Liyna Anwar, a podcast producer of South Asian descent whose struggle to find a stem cell donor to treat her cancer became the center of a social media campaign that aimed to make up for racial disparities in marrow and stem cell registries, died on March 26 in a hospital in Duarte, Calif. She was 30.
Her brother, Abbas Anwar, said the cause was complications of acute myeloid leukemia, the disease for which she had needed a stem cell transplant.
Stem cell and bone marrow transplants, critical treatments for blood cancers and other diseases, are far more likely to succeed when the recipient and donor are close genetic matches. When Ms. Anwar’s family sought a match for her, they found a dearth of potential minority donors registered. Among members of her family, her brother was the closest match, but still not an ideal donor for her.
A South Asian patient has about a 38 percent chance of finding a matching donor, considerably lower than white patients, who have about a 77 percent chance, said Kate McDermott, a representative of the nonprofit organization Be the Match, which manages the largest marrow registry in the world. Of 22 million registrants, she said, only 1 percent were of South Asian descent.
Ms. Anwar’s family set out to publicize her plight on social media to encourage people to join the registry. They started a Facebook page called Team Liyna and promoted the hashtag #swabforliyna on Twitter and Instagram.
They were surprised by how quickly their campaign spread, among both everyday users and celebrities of South Asian descent, like the comedian Hasan Minhaj and the writer and actress Mindy Kaling.
“I was recently so moved by a young woman, Liyna, and her personal struggle to find a blood stem cell transplant match,” Ms. Kaling wrote on Facebook.
She added, “I encourage everyone to join if you can!”
Mr. Anwar said that his family’s efforts led around 12,000 people to join the registry, and that as many as five people received potentially lifesaving transplants from donors.
Ms. Anwar was not one of them. In June 2019 she received a stem cell transplant from her brother, who was about a 50 percent match, but her leukemia returned after a few months.
Liyna Sereen Anwar was born on Sept. 21, 1989, in Mission Viejo, Calif., to Siddique and Sajida (Ikramuddin) Anwar. Her father, an engineer, and her mother, a medical assistant, immigrated to the United States from India before she was born.
She graduated from Trabuco Hills High School in Mission Viejo in 2007, then earned a bachelor’s degree in anthropology from the University of California, Los Angeles, in 2011. Working at a local newspaper and on a college radio station fostered her interest in journalism.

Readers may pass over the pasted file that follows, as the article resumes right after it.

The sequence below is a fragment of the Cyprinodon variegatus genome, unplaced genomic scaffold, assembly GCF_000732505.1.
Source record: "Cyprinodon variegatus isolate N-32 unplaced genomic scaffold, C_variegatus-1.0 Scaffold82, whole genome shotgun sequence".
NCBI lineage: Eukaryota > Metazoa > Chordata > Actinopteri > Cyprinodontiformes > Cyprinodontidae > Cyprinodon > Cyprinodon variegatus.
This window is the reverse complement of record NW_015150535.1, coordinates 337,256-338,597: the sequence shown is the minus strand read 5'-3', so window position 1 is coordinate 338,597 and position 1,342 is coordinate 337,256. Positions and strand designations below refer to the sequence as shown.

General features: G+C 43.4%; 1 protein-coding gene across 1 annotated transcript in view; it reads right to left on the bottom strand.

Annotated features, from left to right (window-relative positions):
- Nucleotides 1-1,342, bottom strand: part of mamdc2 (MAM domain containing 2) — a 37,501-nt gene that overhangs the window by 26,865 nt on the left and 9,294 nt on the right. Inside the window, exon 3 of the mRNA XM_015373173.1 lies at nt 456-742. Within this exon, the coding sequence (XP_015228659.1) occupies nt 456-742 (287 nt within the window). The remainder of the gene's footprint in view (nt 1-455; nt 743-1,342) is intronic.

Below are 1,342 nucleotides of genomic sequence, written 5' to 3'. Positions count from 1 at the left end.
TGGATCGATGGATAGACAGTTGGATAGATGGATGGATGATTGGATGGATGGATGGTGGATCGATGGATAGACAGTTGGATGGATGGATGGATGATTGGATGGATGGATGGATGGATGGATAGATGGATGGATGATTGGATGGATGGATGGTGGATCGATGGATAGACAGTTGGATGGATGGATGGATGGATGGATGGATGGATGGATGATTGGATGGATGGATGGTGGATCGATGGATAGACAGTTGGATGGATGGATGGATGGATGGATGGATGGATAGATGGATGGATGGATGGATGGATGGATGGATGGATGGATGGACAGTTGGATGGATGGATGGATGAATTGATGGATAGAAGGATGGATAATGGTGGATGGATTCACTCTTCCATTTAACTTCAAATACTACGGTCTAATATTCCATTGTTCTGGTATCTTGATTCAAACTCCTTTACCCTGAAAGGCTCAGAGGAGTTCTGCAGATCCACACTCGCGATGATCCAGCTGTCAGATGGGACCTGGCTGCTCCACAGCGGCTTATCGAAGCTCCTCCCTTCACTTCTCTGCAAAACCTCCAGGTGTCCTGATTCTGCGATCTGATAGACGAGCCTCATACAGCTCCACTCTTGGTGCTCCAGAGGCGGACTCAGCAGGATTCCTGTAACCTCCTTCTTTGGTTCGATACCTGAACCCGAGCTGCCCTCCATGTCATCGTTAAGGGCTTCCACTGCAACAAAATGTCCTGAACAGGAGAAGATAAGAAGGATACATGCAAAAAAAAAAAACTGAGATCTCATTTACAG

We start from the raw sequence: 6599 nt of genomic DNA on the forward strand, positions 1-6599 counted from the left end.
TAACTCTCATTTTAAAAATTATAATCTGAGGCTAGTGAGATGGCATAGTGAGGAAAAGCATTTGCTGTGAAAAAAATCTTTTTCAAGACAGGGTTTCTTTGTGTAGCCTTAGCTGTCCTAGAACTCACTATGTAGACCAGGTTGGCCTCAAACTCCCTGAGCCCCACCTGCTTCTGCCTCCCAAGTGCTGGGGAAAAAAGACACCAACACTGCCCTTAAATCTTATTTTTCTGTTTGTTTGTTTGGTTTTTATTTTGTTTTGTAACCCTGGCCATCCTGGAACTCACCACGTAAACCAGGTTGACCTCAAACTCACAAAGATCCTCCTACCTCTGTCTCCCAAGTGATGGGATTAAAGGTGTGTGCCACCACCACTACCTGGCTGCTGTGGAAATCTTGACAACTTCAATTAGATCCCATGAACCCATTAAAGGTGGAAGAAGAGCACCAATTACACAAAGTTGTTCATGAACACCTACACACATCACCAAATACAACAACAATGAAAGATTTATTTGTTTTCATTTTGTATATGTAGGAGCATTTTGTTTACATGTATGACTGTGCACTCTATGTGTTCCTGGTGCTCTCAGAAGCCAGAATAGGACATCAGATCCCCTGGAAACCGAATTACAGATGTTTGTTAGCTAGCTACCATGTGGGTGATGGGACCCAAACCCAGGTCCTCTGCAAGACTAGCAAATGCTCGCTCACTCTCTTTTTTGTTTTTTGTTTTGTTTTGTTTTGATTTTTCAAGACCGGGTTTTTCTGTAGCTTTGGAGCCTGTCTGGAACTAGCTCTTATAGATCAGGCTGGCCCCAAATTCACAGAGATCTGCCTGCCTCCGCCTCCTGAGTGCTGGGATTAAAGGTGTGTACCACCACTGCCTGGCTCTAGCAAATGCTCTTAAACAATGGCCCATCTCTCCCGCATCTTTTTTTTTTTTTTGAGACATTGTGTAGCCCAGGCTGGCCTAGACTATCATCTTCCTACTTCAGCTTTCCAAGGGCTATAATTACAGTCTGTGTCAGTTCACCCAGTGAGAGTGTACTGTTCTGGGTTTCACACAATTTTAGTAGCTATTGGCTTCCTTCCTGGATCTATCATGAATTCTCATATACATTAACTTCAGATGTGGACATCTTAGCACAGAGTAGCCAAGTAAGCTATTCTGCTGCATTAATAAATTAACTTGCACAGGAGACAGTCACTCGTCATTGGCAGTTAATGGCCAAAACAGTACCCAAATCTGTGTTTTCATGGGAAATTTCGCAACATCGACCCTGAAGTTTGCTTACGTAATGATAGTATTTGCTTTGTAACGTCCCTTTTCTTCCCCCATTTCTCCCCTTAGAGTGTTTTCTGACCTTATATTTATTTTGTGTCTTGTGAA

Her brother said that growing up as a Muslim Indian-American in a predominantly white milieu influenced her to pursue stories of “people who aren’t as out there in the open.”
Ms. Anwar produced podcasts and radio content for outlets like NPR, The Los Angeles Times and StoryCorps. Her brother said that she preferred reporting stories to sharing her own, and it took some coaxing to persuade her to use her illness to highlight the shortage of South Asian stem cell donors.
At StoryCorps, a nonprofit that records and preserves the tales of ordinary people, Ms. Anwar helped produce radio segments featuring John Torres Jr., who reminisced about his father, a masked Mexican-style wrestler; Josh Stepakoff, who discussed an anti-Semitic shooting he survived in 1999; and the brothers of Balbir Sodhi, a Sikh man who was killed in a hate crime after the Sept. 11, 2001, terrorist attacks.
She joined The Los Angeles Times as a senior podcast producer in 2018, the same year her leukemia was diagnosed. One of her final projects was producing “Asian Enough,” a podcast about Asian-American identity. She continued working on it from a hospital bed when her condition worsened.
Ms. Anwar lived with her parents in Mission Viejo after she learned she had leukemia. Her brother and parents are her only immediate survivors.
Ms. Anwar’s efforts to raise awareness about disparities in stem cell and bone marrow donors live on. Ms. McDermott said Be the Match was still registering donors in Ms. Anwar’s name on its website.